News & Politics

Only Cop Charged in Raid That Maimed Baby Is Acquitted: Police Blame Family

A child was nearly burned to death by a flash-bang grenade hurled into his crib during a SWAT raid.

Bounkham Phonesavankh’s namesake son, known by the nickname Bou-Bou, was nearly burned to death in his sleep by a flash-bang grenade hurled into his crib during a 2:00 a.m. no-knock SWAT raid by the Habersham County Sheriff’s Office on their home in Cornelia in May 2014.
Photo Credit: c/o The Free Thought Project

“How is America going to justify this?" Bounkham Phonesavankh asked after a federal jury in Georgia acquitted the former sheriff’s deputy whose perjured affidavit precipitated a SWAT raid that nearly cost the life of his 19-month-old son.

“How can we explain this? I thought this country was built with the truth, and not a bunch of corruption and lying like this. I almost lost my life, my family, my son.”

In May 2014, Phonesavankh’s namesake son, known by the nickname Bou-Bou, was nearly burned to death in his sleep by a flash-bang grenade hurled into his crib during a 2am no-knock SWAT raid by the Habersham County Sheriff’s Office. 

The search warrant used to justify the raid was filed by then-Deputy Nikki Autry, who claimed that a “true and reliable informant” had conducted a controlled buy of $50 worth of crystal meth at the home several hours earlier from a potentially dangerous repeat offender named Wanis Thonetheva. The affidavit characterized Thoneteheva as armed and potentially dangerous, and claimed that lookouts had been stationed at the home. These elements supposedly justified a militarized midnight raid on a home where children were known to live.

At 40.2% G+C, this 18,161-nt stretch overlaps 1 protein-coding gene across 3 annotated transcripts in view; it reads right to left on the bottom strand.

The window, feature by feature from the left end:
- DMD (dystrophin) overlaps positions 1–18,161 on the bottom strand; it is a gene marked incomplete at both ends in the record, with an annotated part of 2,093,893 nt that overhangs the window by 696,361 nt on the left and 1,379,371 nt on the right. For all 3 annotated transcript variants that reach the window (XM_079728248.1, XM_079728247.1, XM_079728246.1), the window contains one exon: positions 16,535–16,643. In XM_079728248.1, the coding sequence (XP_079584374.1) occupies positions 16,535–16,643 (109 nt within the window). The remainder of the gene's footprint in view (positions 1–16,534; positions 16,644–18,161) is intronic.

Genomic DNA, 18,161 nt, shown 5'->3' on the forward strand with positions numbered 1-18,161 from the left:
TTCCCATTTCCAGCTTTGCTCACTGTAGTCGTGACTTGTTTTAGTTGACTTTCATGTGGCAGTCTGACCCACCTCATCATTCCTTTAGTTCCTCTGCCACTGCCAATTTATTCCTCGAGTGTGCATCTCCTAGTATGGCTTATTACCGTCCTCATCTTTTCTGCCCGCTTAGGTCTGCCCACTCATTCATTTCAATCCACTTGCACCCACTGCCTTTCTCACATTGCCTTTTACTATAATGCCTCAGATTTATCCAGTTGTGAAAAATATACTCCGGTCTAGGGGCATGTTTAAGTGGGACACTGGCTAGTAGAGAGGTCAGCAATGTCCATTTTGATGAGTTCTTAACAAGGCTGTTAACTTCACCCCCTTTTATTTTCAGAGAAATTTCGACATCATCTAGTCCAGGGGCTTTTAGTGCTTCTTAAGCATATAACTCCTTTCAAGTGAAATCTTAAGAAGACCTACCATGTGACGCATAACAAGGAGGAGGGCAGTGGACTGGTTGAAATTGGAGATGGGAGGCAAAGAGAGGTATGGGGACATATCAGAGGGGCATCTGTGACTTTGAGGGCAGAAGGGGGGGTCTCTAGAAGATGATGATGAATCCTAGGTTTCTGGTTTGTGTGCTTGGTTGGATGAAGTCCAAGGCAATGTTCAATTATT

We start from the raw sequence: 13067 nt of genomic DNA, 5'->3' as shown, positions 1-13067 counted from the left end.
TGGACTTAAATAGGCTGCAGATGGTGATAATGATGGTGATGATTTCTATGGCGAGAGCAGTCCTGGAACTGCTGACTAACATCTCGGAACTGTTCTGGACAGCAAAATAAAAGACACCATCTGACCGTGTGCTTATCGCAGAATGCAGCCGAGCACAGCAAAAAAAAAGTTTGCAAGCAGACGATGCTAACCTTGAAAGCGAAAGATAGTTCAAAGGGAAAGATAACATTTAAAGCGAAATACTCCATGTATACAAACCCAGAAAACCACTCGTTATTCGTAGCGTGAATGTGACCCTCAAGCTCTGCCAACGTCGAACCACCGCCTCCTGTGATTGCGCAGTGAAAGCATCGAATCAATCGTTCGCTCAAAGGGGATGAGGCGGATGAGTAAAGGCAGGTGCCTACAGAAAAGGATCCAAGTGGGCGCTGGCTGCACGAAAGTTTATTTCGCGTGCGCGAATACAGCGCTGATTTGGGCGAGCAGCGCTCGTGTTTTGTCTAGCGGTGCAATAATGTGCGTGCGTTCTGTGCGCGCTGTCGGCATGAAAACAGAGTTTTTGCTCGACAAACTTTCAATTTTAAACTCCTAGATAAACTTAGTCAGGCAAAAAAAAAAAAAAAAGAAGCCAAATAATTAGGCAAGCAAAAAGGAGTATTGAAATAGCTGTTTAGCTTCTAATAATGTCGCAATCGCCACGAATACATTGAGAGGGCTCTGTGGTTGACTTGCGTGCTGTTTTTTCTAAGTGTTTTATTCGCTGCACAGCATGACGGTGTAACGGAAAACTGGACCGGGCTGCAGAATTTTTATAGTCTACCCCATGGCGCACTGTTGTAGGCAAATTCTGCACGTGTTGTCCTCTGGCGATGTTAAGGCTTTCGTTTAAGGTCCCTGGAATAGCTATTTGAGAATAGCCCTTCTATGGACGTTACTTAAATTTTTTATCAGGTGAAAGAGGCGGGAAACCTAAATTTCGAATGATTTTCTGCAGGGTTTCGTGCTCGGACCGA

Every critical element of Autry's affidavit was either a conscious lie or a culpable misrepresentation. Her “true and reliable” informant began working with the Mountain Judicial Circuit Criminal Narcotics Investigation and Suppression Team the day before the nearly fatal SWAT raid on the Phonesavanh family. He claimed to have attempted a drug buy while in the company of his wife and roommate, neither of whom was working with the task force, and it was the roommate, not the informant, who supposedly made the purchase. As Autry later testified in court, she wasn’t even the primary author of the affidavit, which was drafted by her supervisor.

During her trial, Autry maintained that she didn’t lie, while conceding that some of the information in the affidavit wasn’t “entirely” accurate.